Are DPP and KMT Views of China Converging?

Are DPP and KMT Views of China Converging?

Are DPP and KMT Views of China Converging?

Political scientists and policy makers have long recognized that Taiwan’s divided views on China have weakened its ability to deal with Beijing. The internal differences over China have defined and divided Taiwan politics for decades. Nevertheless, Taiwan leaders have dreamed of building a consensus that would strengthen Taipei’s hand. Consensus has been elusive, but differences within Taiwan have narrowed. Have opinions begun to converge?

During Chen Shui-bian’s (陳水扁) tenure, the struggle between the “pro-unification” Kuomintang (KMT, 國民黨) and the “pro-independence” Democratic Progressive Party (DPP, 民進) was seen by both as existential. [1] However, in 2008, Ma Ying-jeou (馬英九)—who personally supports eventual unification—moved the KMT toward the political center. His advocacy of “no unification, no independence, and no use of force” and his support of the “one China, respective interpretations” version of the “1992 Consensus” (九二共識) essentially sought to redefine the KMT as a party favoring the status quo. He easily won election on that platform. 

In 2016, Tsai Ing-wen (蔡英文), who supports eventual independence, also adopted a pragmatic approach. She stopped publicly rejecting “one China” and refrained from talking about independence. Rather than explicitly rejecting the “1992 Consensus”, she acknowledged the historical fact that talks had occurred in 1992. Furthermore, she said she would abide by agreements negotiated with Beijing and would base her cross-Strait policy on the Republic of China (ROC) Constitution and the existing cross-strait statute, both of which have a basis in the idea of “one China.” This moved the DPP toward the political center. She too easily won election that year, but her redefined policy was rejected by Beijing. 

2019 was a pivotal year for Taiwan and cross-Strait relations. First, Xi Jinping’s (習近平) address in January adopted a harder line on reunification. In insisting that peaceful unification will be achieved, he stated that the “one country, two systems” framework was the way it would be accomplished. He asserted that Beijing’s definition of “one China” was a given, but that discussions about how it would apply to Taiwan should be pursued. He reiterated that Beijing would not reject the possible use of force. This was a dose of cold water that was almost universally rejected in Taiwan. 

Second, the demonstrations in Hong Kong against a proposed extradition law morphed into increasingly violent demonstrations against China and for greater democracy. Beijing’s insistence that the Hong Kong Government reject these demands and forcefully suppress the demonstrations only convinced Taiwanese that “one country, two systems” was not just inappropriate for Taiwan but actually a danger.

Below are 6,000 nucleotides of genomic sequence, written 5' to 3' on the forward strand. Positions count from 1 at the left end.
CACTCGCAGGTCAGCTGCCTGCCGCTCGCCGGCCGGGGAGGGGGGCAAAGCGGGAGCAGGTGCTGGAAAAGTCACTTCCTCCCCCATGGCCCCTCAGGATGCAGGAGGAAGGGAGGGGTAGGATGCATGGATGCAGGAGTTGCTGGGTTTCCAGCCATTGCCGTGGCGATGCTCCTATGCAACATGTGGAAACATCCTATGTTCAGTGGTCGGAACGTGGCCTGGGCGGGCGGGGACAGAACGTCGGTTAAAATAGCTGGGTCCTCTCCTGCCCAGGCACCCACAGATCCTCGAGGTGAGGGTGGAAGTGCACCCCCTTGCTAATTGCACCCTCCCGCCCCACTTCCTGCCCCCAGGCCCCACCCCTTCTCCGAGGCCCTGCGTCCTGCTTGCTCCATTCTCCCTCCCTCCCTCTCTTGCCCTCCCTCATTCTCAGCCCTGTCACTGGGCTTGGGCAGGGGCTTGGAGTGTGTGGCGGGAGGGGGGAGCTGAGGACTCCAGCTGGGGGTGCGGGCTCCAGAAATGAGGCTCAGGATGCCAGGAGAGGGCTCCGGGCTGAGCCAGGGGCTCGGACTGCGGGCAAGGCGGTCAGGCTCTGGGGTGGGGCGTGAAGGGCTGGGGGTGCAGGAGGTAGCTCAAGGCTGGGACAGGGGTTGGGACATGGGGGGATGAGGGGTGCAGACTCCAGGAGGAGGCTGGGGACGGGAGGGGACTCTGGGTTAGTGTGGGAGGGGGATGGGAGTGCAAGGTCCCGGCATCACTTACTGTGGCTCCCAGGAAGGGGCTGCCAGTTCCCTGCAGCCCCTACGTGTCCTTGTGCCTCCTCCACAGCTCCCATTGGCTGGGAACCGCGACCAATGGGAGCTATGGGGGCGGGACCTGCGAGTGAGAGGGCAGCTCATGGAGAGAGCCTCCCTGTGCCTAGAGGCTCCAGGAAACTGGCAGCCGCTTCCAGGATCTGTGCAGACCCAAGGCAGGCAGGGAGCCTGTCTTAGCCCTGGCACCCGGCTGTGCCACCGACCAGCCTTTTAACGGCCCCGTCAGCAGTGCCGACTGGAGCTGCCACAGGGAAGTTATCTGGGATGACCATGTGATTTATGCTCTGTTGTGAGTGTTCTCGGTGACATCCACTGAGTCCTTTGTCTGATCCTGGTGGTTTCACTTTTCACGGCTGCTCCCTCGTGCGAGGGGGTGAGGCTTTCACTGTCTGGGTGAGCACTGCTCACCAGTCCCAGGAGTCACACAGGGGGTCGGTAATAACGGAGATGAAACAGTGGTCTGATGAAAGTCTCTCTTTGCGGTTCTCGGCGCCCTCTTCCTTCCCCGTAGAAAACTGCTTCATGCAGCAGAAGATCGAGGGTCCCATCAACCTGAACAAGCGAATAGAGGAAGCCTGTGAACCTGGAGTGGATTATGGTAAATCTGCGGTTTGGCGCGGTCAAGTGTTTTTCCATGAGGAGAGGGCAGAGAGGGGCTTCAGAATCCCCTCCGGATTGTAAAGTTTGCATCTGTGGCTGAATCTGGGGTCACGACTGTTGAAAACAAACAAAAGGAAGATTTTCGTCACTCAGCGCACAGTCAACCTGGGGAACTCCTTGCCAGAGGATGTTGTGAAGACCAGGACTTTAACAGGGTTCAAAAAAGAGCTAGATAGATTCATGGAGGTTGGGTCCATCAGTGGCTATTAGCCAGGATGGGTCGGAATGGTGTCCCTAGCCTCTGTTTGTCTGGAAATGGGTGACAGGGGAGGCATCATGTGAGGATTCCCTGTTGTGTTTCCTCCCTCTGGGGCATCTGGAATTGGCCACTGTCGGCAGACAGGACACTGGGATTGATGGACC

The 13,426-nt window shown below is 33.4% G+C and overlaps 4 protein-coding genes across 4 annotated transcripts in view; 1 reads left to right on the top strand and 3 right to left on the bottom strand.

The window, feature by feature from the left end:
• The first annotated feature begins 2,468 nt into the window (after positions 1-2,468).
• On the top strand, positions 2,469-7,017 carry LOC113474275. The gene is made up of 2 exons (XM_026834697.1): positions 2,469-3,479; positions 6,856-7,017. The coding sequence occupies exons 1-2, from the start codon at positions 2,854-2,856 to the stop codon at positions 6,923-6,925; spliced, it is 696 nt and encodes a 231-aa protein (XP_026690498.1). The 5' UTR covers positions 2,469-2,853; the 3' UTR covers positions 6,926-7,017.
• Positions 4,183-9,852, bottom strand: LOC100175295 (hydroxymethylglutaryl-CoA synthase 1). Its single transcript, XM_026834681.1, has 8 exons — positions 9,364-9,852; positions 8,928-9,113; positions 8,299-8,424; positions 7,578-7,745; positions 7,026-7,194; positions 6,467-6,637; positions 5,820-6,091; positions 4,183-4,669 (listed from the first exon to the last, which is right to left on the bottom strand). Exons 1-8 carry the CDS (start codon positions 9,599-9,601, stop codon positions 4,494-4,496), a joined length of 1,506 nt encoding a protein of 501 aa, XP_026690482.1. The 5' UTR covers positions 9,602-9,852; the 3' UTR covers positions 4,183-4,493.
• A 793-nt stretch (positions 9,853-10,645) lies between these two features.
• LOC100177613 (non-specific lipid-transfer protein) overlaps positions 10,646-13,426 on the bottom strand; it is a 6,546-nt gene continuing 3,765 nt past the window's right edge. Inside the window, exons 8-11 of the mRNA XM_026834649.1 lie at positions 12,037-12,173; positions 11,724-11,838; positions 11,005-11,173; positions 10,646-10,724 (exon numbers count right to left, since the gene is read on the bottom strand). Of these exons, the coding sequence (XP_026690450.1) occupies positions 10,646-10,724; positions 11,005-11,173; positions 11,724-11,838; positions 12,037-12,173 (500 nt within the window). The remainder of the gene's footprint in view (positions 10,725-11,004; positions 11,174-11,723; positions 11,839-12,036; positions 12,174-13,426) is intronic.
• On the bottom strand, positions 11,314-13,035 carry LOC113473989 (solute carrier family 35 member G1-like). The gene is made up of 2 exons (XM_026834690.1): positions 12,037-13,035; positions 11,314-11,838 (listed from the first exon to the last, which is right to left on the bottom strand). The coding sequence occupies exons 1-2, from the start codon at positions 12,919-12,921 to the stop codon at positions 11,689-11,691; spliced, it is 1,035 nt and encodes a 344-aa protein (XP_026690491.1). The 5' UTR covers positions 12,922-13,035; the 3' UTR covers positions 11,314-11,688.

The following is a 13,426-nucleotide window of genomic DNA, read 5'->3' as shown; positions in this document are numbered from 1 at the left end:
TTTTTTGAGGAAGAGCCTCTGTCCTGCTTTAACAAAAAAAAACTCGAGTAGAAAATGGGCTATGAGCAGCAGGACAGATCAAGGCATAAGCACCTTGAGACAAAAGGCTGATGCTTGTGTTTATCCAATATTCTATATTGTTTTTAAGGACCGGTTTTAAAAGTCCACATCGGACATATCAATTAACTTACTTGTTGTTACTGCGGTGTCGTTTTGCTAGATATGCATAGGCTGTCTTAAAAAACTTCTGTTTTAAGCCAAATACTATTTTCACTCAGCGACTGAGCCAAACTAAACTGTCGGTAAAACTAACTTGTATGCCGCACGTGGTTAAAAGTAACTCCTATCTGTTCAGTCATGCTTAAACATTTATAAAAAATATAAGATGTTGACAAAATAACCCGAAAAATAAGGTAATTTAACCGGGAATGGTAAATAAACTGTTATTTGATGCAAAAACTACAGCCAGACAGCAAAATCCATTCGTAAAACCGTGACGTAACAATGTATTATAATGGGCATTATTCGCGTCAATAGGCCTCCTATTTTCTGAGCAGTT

President Tsai decisively won reelection in January 2020 on a platform that rejected “one country, two systems” and advocated defending Taiwan’s democratic way of life and actively resisting PRC pressures on Taiwan. Many in the KMT read their defeat as a sign of the need for new leadership and a new policy toward the mainland that was more in tune with popular sentiment. 

How far apart are the two main parties on China in 2020? The DPP’s record and Tsai’s policies are known. The KMT under new Chairman Johnny Chiang chi-chen (江啟臣) has issued two papers on China. The first was the report of the reform committee in June; the second was the “Cross-Strait Discourse” statement announced at the Party Congress in September. These documents and other statements provide a basis for examining similarities and differences between the two parties’ policies.   

President Tsai has stated that her goal is to maintain the status quo, through the “stable and peaceful development of cross-Strait relations.” She committed not to return to the confrontational policies of the Chen Shui-bian era. She has kept that promise, despite recurrent pressures from pro-independence groups, by maintaining majority DPP support for her policies. Similarly, KMT Chairman Chiang has stated that the KMT’s goal is “to strive for cross-Strait peace and common well-being.” While differences remain, both parties have now articulated the goal of maintaining stable, peaceful cross-Strait relations. This aligns with the Taiwanese public’s strong support for the status quo.